Defense mechanisms: what they are and their 10 most important types

Defense mechanisms are among the most important concepts in the theory of psychoanalysis from the work of Sigmund Freud.

It is a series of psychological processes which, hypothetically, would regulate the way in which the content of the unconscious is manifested in our consciousness and in our behaviors.

In this article, we will see what exactly the defense mechanisms are, with several examples and a classification of their main types.

    Defense mechanisms in psychoanalysis

    In the article “Sigmund Freud: Life and Work of the Famous Psychoanalyst” we commented that the function of the ego is to satisfy the impulses of this and not to offend the moral character of the superego, while valuing reality. It is not an easy task, and Freud describes that the self uses mechanisms to manage the conflicts between these psychic instances.

    Defense mechanisms are therefore procedures that subconsciously maintain psychological balance to cope with anxiety or distress associated with the conscious expression of an instinctive representation (sexual or aggressive), with the transgression of the moral code, or with a real external danger.

    In other words, on the basis of the idea that there are contents that belong to the domain of the unconscious that cannot pass to consciousness simply because they would disturb us too much, the defense mechanisms would allow certain d ‘between them to pass a kind of filter. being expressed and a way in which they are denied or too distorted to affect us too much.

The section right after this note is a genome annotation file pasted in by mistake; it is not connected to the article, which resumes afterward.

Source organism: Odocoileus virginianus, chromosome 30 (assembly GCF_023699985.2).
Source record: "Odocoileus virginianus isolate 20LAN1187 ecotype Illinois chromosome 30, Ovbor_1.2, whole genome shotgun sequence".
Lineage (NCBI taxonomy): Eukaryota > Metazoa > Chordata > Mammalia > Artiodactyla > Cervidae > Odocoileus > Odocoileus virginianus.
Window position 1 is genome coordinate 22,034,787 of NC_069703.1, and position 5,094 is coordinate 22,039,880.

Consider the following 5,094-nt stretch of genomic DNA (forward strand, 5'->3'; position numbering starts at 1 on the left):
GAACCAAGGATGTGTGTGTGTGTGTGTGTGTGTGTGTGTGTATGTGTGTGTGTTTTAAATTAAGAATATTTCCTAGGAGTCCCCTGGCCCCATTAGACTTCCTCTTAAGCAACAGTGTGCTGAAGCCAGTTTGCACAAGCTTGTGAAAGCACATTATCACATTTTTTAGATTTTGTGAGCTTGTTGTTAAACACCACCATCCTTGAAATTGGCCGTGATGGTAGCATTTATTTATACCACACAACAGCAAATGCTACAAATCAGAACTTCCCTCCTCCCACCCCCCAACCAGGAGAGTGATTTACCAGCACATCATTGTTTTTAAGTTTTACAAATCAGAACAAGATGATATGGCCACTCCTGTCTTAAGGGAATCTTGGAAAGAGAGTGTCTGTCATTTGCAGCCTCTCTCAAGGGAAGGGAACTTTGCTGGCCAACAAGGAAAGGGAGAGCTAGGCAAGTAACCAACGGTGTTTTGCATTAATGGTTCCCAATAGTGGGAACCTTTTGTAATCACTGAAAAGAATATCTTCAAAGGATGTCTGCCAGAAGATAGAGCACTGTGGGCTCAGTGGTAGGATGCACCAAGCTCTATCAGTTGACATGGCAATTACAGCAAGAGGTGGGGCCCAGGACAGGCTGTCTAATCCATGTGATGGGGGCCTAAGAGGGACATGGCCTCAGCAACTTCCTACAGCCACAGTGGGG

Defense mechanisms are incorrect means of resolving psychological conflict and can lead to disturbances in mind, behavior and, in the most extreme cases, somatization of the psychological conflict that causes it.

    here are the ten main defense mechanisms described in the theories of psychoanalysis.

    1. Displacement

    It refers to the redirecting of an impulse (usually aggression) to a person or object. For example, someone who gets frustrated with their head and kicks their dog or a piece of furniture. In this case, we are faced with a defense mechanism: since it is not possible for us to bang our heads as it would take us away from work, we shift the object of our anger to any other being or object.

    2. Sublimation

    It is similar to displacement, but the momentum is channeled into a more acceptable form. A sexual drive is sublimated towards a non-sexual goal, Target objects that are positively valued by society, such as artistic activity, physical activity or intellectual research.

    3. Repression

    This is the mechanism that Sigmund Freud first discovered. Refers to ‘ process by which the ego erases events and thoughts that would be painful if kept at the conscious levelSince the satisfaction of the repressed drive is irreconcilable with other demands of the superego or of reality.

    4. Projection

    Refers to the tendency of individuals to attribute (project) their own thoughts, motivations or feelings to another person. The most common projections can be aggressive behaviors that cause feelings of guilt and socially unacceptable sexual fantasies or thoughts. For example, a girl hates her roommate, but the superhero tells her it’s unacceptable. You can solve the problem by thinking that it is the other person who hates them.